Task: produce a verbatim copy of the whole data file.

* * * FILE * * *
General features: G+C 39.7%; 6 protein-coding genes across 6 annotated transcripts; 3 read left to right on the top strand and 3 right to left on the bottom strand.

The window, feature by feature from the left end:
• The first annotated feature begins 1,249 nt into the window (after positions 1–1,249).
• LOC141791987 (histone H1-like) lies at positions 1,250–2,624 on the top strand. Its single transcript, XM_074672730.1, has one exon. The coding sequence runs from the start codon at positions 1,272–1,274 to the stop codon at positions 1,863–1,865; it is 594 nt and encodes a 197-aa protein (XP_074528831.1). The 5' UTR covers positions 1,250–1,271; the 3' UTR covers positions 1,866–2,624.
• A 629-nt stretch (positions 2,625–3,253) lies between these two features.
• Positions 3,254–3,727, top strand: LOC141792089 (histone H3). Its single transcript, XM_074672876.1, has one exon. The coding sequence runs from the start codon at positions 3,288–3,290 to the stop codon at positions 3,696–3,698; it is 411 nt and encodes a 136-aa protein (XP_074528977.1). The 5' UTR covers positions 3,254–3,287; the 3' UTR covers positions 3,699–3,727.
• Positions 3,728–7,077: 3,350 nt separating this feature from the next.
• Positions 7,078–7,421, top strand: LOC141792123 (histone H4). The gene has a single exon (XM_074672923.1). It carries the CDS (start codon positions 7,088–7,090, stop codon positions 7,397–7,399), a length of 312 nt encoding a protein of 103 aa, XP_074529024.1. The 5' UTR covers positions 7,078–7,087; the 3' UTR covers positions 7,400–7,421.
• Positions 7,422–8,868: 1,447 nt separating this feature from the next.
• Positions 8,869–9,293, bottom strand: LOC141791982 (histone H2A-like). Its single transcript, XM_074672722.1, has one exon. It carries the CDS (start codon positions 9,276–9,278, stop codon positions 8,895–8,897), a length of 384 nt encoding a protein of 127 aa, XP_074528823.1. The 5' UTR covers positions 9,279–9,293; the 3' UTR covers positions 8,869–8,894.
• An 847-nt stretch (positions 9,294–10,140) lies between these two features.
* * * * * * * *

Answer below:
General features: G+C 39.7%; 6 protein-coding genes across 6 annotated transcripts; 3 read left to right on the top strand and 3 right to left on the bottom strand.

The window, feature by feature from the left end:
• The first annotated feature begins 1,249 nt into the window (after positions 1–1,249).
• LOC141791987 (histone H1-like) lies at positions 1,250–2,624 on the top strand. Its single transcript, XM_074672730.1, has one exon. The coding sequence runs from the start codon at positions 1,272–1,274 to the stop codon at positions 1,863–1,865; it is 594 nt and encodes a 197-aa protein (XP_074528831.1). The 5' UTR covers positions 1,250–1,271; the 3' UTR covers positions 1,866–2,624.
• A 629-nt stretch (positions 2,625–3,253) lies between these two features.
• Positions 3,254–3,727, top strand: LOC141792089 (histone H3). Its single transcript, XM_074672876.1, has one exon. The coding sequence runs from the start codon at positions 3,288–3,290 to the stop codon at positions 3,696–3,698; it is 411 nt and encodes a 136-aa protein (XP_074528977.1). The 5' UTR covers positions 3,254–3,287; the 3' UTR covers positions 3,699–3,727.
• Positions 3,728–7,077: 3,350 nt separating this feature from the next.
• Positions 7,078–7,421, top strand: LOC141792123 (histone H4). The gene has a single exon (XM_074672923.1). It carries the CDS (start codon positions 7,088–7,090, stop codon positions 7,397–7,399), a length of 312 nt encoding a protein of 103 aa, XP_074529024.1. The 5' UTR covers positions 7,078–7,087; the 3' UTR covers positions 7,400–7,421.
• Positions 7,422–8,868: 1,447 nt separating this feature from the next.
• Positions 8,869–9,293, bottom strand: LOC141791982 (histone H2A-like). Its single transcript, XM_074672722.1, has one exon. It carries the CDS (start codon positions 9,276–9,278, stop codon positions 8,895–8,897), a length of 384 nt encoding a protein of 127 aa, XP_074528823.1. The 5' UTR covers positions 9,279–9,293; the 3' UTR covers positions 8,869–8,894.
• An 847-nt stretch (positions 9,294–10,140) lies between these two features.